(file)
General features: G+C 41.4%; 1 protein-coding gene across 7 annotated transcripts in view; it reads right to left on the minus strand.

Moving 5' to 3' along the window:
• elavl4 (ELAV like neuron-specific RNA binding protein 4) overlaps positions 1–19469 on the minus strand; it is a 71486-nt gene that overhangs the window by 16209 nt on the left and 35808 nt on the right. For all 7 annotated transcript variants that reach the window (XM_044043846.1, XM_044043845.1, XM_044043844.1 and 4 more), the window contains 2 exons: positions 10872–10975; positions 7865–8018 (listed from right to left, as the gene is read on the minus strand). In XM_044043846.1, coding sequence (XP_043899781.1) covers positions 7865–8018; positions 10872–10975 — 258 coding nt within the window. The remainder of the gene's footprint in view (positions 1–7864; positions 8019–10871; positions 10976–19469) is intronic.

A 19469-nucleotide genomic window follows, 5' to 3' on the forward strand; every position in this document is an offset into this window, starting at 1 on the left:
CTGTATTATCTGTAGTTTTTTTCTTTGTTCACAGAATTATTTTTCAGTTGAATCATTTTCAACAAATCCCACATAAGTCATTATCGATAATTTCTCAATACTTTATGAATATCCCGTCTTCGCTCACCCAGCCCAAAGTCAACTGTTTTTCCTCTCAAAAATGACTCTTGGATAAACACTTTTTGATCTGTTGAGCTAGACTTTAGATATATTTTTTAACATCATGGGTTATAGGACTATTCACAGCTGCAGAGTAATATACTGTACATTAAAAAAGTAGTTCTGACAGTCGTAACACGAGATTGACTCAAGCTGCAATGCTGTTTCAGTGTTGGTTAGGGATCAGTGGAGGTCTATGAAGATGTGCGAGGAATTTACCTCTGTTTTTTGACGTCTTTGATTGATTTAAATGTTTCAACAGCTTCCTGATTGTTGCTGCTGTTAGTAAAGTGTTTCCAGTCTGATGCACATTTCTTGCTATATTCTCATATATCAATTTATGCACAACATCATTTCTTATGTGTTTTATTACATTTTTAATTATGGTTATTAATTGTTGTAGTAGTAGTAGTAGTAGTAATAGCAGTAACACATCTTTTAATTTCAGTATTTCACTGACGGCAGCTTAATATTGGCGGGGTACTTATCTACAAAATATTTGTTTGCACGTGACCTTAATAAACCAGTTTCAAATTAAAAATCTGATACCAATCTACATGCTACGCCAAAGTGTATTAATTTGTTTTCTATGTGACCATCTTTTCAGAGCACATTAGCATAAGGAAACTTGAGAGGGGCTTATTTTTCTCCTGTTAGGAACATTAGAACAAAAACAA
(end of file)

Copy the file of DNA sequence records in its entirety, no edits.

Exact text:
General features: G+C 41.4%; 1 protein-coding gene across 7 annotated transcripts in view; it reads right to left on the minus strand.

Moving 5' to 3' along the window:
• elavl4 (ELAV like neuron-specific RNA binding protein 4) overlaps positions 1–19469 on the minus strand; it is a 71486-nt gene that overhangs the window by 16209 nt on the left and 35808 nt on the right. For all 7 annotated transcript variants that reach the window (XM_044043846.1, XM_044043845.1, XM_044043844.1 and 4 more), the window contains 2 exons: positions 10872–10975; positions 7865–8018 (listed from right to left, as the gene is read on the minus strand). In XM_044043846.1, coding sequence (XP_043899781.1) covers positions 7865–8018; positions 10872–10975 — 258 coding nt within the window. The remainder of the gene's footprint in view (positions 1–7864; positions 8019–10871; positions 10976–19469) is intronic.

A 19469-nucleotide genomic window follows, 5' to 3' on the forward strand; every position in this document is an offset into this window, starting at 1 on the left:
CTGTATTATCTGTAGTTTTTTTCTTTGTTCACAGAATTATTTTTCAGTTGAATCATTTTCAACAAATCCCACATAAGTCATTATCGATAATTTCTCAATACTTTATGAATATCCCGTCTTCGCTCACCCAGCCCAAAGTCAACTGTTTTTCCTCTCAAAAATGACTCTTGGATAAACACTTTTTGATCTGTTGAGCTAGACTTTAGATATATTTTTTAACATCATGGGTTATAGGACTATTCACAGCTGCAGAGTAATATACTGTACATTAAAAAAGTAGTTCTGACAGTCGTAACACGAGATTGACTCAAGCTGCAATGCTGTTTCAGTGTTGGTTAGGGATCAGTGGAGGTCTATGAAGATGTGCGAGGAATTTACCTCTGTTTTTTGACGTCTTTGATTGATTTAAATGTTTCAACAGCTTCCTGATTGTTGCTGCTGTTAGTAAAGTGTTTCCAGTCTGATGCACATTTCTTGCTATATTCTCATATATCAATTTATGCACAACATCATTTCTTATGTGTTTTATTACATTTTTAATTATGGTTATTAATTGTTGTAGTAGTAGTAGTAGTAGTAATAGCAGTAACACATCTTTTAATTTCAGTATTTCACTGACGGCAGCTTAATATTGGCGGGGTACTTATCTACAAAATATTTGTTTGCACGTGACCTTAATAAACCAGTTTCAAATTAAAAATCTGATACCAATCTACATGCTACGCCAAAGTGTATTAATTTGTTTTCTATGTGACCATCTTTTCAGAGCACATTAGCATAAGGAAACTTGAGAGGGGCTTATTTTTCTCCTGTTAGGAACATTAGAACAAAAACAA